Mon, Feb 12, 2007 - Page 5 News List

Malaysian PM to discuss violence during Thailand trip

AP , BANGKOK

Malaysia's prime minister arrived in Thailand yesterday for meetings with his Thai counterpart on the violence that has wracked Thailand's southern provinces and left more than 2,000 dead.

Prime Minister Abdullah Ahmad Badawi -- who is on a three-day visit to Thailand and was due to meet yesterday with Thai Prime Minister Surayud Chulanont on the resort island of Phuket -- is also expected to discuss the possible return of 130 Thai Muslims who fled to Malaysia in 2005 and claim their lives were threatened by the military.

"They will likely talk about policy matters, especially on Thailand's southern violence," Thailand's Foreign Ministry spokesman Kitti Wasinond said.

"Although it is still a domestic issue, Malaysia as an immediate neighbor has a role to play which will also be for the benefit of both countries," he said.

The meeting comes as violence in Thailand's three mostly southernmost provinces continues unabated. Since the conflict flared up in 2004, more than 2,000 have been killed.

In the latest southern violence, suspected Muslim insurgents early yesterday ambushed and shot to death three Muslim rubber tappers in Yala's Thanto District, police said. In a separate incident, suspected insurgents shot at a train as it was leaving the station in Narathiwat's Rangae District, wounding a train employee.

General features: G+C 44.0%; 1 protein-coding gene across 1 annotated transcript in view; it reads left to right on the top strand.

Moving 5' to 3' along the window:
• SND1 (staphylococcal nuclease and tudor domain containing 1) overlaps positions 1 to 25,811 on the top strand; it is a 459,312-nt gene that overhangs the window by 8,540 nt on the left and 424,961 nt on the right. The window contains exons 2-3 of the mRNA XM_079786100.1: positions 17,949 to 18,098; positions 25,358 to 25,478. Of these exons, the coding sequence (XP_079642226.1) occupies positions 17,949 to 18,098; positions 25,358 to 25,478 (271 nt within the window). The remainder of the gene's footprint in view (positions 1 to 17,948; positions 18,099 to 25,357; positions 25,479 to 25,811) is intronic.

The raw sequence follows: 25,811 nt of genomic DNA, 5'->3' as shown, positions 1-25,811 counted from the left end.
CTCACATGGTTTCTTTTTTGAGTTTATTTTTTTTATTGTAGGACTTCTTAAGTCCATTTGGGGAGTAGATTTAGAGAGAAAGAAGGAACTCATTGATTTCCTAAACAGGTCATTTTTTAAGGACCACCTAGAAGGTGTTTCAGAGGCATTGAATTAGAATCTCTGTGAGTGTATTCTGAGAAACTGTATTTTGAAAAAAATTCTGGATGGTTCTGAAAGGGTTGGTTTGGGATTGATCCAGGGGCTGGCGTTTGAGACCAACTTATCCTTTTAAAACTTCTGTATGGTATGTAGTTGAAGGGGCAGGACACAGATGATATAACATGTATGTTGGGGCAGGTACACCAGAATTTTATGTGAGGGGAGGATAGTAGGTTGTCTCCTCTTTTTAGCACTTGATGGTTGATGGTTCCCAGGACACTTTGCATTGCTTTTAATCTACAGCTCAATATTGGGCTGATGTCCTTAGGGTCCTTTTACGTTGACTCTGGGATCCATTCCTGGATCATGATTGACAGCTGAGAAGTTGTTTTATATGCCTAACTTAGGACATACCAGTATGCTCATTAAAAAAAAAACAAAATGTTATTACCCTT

The insurgency has been spearheaded by a murky group that are believed to want to create an Islamic independent state. Though the group appears to be largely domestic, Malaysian Foreign Minister Syed Hamid Albar warned last week of a danger that terrorist groups will seek to build new bases there -- a charge Thailand has denied.

"There is always a danger if people are not happy, some terrorist groups may take advantage of it ... we must not allow any breeding ground for terrorism to exist or to be nurtured," Syed Hamid told reporters.

Muslims, who are a majority in the southern provinces of Narathiwat, Yala and Pattani, often complain of being treated like second-class citizens in Buddhist-dominated Thailand, with inadequate educational and job opportunities. They share both the religion and ethnicity of Malays, the largest ethnic group in Malaysia.

Abdullah will be accompanied by his foreign minister, the chief ministers of Perlis, Kedah and Perak States which border Thailand, and high-ranking government officials on his trip.

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